Webster’s Collegiate Dictionary defines progress as “to develop to a higher, better, or more advanced stage.” In today’s society, there are many views on the educational and economic progress of African Americans. They have encountered many stages during the civil rights movement such as Jim Crow Laws; and are now entrepreneurs; middle-class Americans, and some attend college. Despite this, presently, African American achievement has not been as significant since. The question at hand is that in modern times, is it “progress or just purely movement”? (Morrison)
The Civil Rights Movement was a political, legal, and social struggle to gain full citizenship rights for black Americans and to achieve racial equality.
The civil rights movement was first and foremost a challenge to segregation, the system of laws and customs separating blacks and whites that whites used to control blacks after slavery was abolished in the 1860s.
During the civil rights movement, individuals and civil rights organizations challenged segregation and discrimination with a variety of activities, including protest marches, boycotts, and refusal to abide by segregation laws. Many believe that the movement began with the Montgomery bus boycott in 1955 and ended with the Voting Rights Act of 1965, though there is debate about when it began and whether it has ended yet. The civil rights movement has also been called the Black Freedom Movement, the Negro Revolution, and the Second Reconstruction. (Encarta)
Generally put, it was an effort to ensure African American entry into the White Society. Some of the most important goals of African American leaders during the civil rights movement were to gain voting rights, and to gain the right to be able to go to any institution they so chose without being denied service.
Dr. Martin Luther King Jr., President of the Southern Christian Leadership Conference, felt that black people could prosper economically and educationally in the “White Man’s World” if allowed the same opportunities as White Americans. Through events such as the Montgomery Bus Boycott, the march from Selma, Alabama to Montgomery and the Woolworth Student Sit-In, African American rights has been almost totally acquired in modern times.
Since the Civil War, much of the concern over civil rights in the United States has focused on efforts to extend said rights fully to African Americans. The first legislative attempts to assure African Americans an equal political and legal status were the Civil Rights Acts of 1866, 1870, 1871, and 1875.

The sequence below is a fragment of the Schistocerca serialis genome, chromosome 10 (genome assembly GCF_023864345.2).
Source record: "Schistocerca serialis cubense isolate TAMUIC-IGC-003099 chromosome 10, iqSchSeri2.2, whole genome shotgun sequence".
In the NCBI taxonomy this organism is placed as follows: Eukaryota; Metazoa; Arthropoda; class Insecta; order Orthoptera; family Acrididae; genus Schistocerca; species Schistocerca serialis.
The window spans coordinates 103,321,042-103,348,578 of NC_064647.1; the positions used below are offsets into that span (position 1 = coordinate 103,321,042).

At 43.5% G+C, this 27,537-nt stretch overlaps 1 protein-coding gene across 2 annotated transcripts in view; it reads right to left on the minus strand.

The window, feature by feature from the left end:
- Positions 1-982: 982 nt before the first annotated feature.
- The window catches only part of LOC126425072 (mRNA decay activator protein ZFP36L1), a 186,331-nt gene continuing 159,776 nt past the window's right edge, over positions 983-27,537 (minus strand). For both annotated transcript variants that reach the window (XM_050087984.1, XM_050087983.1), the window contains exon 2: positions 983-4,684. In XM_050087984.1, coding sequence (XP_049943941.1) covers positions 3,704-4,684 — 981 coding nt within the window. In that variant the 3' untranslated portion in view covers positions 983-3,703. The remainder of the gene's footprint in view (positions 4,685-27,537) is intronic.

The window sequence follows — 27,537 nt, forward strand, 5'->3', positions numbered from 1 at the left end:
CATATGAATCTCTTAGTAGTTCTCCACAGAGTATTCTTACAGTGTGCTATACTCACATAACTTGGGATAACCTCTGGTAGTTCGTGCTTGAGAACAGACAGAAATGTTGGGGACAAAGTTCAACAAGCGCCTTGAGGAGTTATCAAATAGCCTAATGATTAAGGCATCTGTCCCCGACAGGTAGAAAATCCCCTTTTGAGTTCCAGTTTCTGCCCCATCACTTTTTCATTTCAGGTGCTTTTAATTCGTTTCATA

Those acts gave African Americans such freedoms as the right to sue and be sued, to give evidence, and to hold real and personal property. The 1866 act was not active, and was reenacted in 1870 only after the passage of the Fourteenth Amendment. The fourth Civil Rights Act attempted to guarantee to the African Americans those social rights that were still withheld. It penalized innkeepers, proprietors of public establishments, and owners of public conveyances for discriminating against African Americans in accommodations, but was invalidated by the Supreme Court in 1883 on the ground that these were not properly civil rights and hence not a field for federal legislation.
The 20th-century struggle to expand civil rights for African Americans has involved the National Association for the Advancement of Colored People, the Congress of Racial Equality, the Urban League, the Southern Christian Leadership Conference, and others. Another struggle now is that the Voting Rights Act of 1965 is indeed an act; not law.
African Americans must indeed struggle to keep this right in the future. However, the 20th-century generation is “lazy because a lot has been accomplished for us, and now we simply take a back seat for it all.” Other views on this represent that African Americans now focus on “accomplishing the miniscule things in life like fixing up the ride with dubs and a system.” (Barnor)
African Americans have achieved a lot since the Civil War. Unfortunately, the progress can be compared to an “S” curve, or a “Learning Curve.” At first, acceptance is slow.
It is then tested to make modifications. After a period, critical growth occurs; until the mature stage, where it is essential and mainstream. Has African American progress reached its mature stage? .